It occurred to me as I was wandering around Vienna that I’ve managed to hit most of the imperial capitals of Europe. Rome, obviously, but Istanbul has the unusual claim of being the capital of two empires. As for more modern empires, there’s London, Paris, Berlin and Moscow. Further down the list, Athens counts for the brief era of Athenian power, as does Stockholm from the Swedish short golden age of martial might, pre-Peter the Great of Russia, who moved Russia’s seat of power from Moscow to St. Petersburg. Even Copenhagen squeezes in for the Kallmar Union – am I missing any? (As near as I can tell, I need Madrid and Lisbon to complete the set.)
Unlike Berlin, which had a wonderfully cosmopolitan identity crisis, Vienna knows that it’s an imperial capital. Though as capital of the Holy Roman/Austro-Hungarian Empire, it has a bit of competition: if we go all the way back to Charlemagne, there would probably be more imperial capitals than I would have time to list. Nonetheless, Vienna knows what it is and was, and its architecture practically shouts out “Hey, we used to have all the power in these parts.”
The best example that I saw of this was in the twin Kunsthistoriches Museum and Natural History Museum. Both are suspended halfway between being modern museums and reminding visitors of how they started: as the collection houses of Emperors, designed to show of their patrons’ power and sagacity through the display of works of art and historical and natural curios of every type that could be found.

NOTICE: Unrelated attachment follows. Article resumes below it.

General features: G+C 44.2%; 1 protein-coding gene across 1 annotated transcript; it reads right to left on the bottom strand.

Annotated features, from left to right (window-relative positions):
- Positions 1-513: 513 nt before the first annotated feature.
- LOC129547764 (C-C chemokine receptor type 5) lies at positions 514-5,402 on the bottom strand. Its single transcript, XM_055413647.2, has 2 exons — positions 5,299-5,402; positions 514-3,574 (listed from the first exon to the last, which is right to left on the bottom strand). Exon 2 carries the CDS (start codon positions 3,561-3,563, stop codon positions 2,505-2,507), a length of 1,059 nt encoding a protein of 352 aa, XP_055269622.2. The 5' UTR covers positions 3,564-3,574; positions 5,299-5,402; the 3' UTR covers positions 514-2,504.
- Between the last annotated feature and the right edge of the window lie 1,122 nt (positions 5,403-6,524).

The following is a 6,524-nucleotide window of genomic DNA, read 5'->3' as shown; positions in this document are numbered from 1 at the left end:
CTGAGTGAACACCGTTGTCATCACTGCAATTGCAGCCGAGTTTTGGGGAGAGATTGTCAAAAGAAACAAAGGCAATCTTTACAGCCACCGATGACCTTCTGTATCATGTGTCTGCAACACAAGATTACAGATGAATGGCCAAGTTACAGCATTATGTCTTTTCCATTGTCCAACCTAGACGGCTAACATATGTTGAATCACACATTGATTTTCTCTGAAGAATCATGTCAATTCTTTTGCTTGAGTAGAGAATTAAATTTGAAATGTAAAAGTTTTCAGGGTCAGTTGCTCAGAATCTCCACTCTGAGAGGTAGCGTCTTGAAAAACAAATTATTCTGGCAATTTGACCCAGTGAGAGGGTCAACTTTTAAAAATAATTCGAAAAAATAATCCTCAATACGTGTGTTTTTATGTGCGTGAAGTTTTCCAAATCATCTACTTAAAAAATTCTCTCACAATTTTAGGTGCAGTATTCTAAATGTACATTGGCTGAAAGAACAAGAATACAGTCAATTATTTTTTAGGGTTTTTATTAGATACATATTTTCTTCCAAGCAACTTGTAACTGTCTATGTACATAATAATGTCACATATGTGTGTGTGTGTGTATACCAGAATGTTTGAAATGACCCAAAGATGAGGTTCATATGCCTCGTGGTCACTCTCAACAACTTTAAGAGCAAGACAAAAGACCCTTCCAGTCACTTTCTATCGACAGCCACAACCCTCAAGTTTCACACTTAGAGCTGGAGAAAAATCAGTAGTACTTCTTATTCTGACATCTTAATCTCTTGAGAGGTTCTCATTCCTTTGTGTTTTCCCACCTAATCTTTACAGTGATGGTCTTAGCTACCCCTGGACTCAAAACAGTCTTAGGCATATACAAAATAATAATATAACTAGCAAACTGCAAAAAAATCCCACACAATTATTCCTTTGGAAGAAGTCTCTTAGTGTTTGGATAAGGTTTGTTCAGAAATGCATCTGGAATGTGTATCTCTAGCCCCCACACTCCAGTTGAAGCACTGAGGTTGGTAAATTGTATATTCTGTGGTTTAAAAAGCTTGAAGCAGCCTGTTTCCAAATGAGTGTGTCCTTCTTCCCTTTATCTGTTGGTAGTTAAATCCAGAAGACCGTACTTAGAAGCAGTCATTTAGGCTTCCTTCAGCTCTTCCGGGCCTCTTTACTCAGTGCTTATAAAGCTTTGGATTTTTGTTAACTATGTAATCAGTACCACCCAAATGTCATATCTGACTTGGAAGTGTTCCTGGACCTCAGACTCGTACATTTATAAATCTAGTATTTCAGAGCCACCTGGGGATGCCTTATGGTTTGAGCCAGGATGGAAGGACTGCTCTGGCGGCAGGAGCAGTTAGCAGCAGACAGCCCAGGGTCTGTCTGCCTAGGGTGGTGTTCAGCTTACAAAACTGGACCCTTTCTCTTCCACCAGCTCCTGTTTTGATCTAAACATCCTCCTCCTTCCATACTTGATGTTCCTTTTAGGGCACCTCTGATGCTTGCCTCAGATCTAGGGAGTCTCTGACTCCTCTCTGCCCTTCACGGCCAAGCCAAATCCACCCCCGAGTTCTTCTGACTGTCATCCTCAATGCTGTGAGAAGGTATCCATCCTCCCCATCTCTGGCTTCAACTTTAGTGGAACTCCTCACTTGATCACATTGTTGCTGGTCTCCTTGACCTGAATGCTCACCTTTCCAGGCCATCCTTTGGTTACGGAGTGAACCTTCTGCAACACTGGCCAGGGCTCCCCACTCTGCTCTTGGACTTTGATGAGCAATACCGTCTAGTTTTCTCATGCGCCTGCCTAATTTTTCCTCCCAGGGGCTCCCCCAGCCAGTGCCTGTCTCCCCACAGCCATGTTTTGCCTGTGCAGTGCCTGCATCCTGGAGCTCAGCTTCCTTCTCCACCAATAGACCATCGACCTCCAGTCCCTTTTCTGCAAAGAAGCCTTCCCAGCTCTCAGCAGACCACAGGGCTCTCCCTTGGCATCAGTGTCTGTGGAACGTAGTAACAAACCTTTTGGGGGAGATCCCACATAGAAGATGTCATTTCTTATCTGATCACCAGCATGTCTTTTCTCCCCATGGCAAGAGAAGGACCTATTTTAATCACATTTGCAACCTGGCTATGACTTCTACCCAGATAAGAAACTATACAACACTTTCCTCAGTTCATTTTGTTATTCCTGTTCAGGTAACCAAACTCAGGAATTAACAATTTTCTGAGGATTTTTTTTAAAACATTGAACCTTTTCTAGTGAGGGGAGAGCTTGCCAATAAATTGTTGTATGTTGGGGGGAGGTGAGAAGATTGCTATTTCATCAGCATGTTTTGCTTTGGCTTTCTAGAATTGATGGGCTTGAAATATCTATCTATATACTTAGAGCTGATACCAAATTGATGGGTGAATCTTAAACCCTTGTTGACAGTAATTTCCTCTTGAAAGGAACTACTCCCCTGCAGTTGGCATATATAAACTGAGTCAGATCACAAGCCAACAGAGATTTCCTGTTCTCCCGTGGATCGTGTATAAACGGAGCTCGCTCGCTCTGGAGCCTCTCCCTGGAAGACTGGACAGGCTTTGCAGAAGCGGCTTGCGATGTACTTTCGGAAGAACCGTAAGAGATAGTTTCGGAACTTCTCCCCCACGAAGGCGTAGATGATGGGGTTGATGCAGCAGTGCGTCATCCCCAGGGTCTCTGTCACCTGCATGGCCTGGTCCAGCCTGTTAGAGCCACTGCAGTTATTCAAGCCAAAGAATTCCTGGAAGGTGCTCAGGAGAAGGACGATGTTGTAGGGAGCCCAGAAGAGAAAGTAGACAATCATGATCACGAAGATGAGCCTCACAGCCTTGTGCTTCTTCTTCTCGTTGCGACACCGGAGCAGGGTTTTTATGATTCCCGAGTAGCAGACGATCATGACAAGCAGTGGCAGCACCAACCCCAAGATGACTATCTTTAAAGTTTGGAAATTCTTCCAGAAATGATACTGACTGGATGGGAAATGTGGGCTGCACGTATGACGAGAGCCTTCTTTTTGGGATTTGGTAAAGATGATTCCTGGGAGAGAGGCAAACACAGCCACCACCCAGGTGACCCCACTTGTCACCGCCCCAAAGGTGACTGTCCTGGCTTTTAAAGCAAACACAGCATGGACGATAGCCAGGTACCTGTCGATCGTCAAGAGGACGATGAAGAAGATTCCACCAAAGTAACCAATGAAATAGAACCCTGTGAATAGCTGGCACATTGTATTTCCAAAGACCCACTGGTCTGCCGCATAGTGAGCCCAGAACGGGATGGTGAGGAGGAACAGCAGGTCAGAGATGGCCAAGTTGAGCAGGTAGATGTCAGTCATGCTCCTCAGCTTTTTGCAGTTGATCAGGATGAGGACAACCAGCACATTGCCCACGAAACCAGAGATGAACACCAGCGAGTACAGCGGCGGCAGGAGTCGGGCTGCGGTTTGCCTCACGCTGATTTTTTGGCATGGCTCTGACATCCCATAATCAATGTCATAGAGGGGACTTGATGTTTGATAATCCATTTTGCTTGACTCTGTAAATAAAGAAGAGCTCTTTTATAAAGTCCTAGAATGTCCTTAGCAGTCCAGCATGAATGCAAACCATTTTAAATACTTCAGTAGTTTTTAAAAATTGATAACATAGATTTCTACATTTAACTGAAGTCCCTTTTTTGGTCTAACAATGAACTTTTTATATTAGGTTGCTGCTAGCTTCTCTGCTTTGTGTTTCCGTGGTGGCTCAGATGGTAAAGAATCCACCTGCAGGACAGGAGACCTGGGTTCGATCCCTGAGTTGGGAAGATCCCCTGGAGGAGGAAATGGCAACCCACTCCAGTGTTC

As museums go, they’re a lot of fun to walk around, and while these ones weren’t looted as badly as their counterparts in Berlin, the Natural History Museum in particular suffers from the fact that the Austro-Hungarian Empire was a relatively minor imperial player compared to France and Britain from the Age of the Enlightenment onwards (its array of taxidermy is startling though). As for the Kunsthistoriches Museum, it’s a delight to wander around, as there’s been an effort made to attach the works of art there to the rulers who commissioned or collected them, meaning that they help to tell the strange and twisted story of the Habsburgs and their ever-increasing jawline.
The combination of old-fashioned and modern approaches helps these museums to stand out from the crowd. It works for the city as a whole too. Vienna feels relaxed and confident, and very western in a way that might not be the case today if its once-famous, now vanished walls hadn’t been quite so impregnable. History has treated the city pretty gently, and visitors to the city have reason to be grateful for that.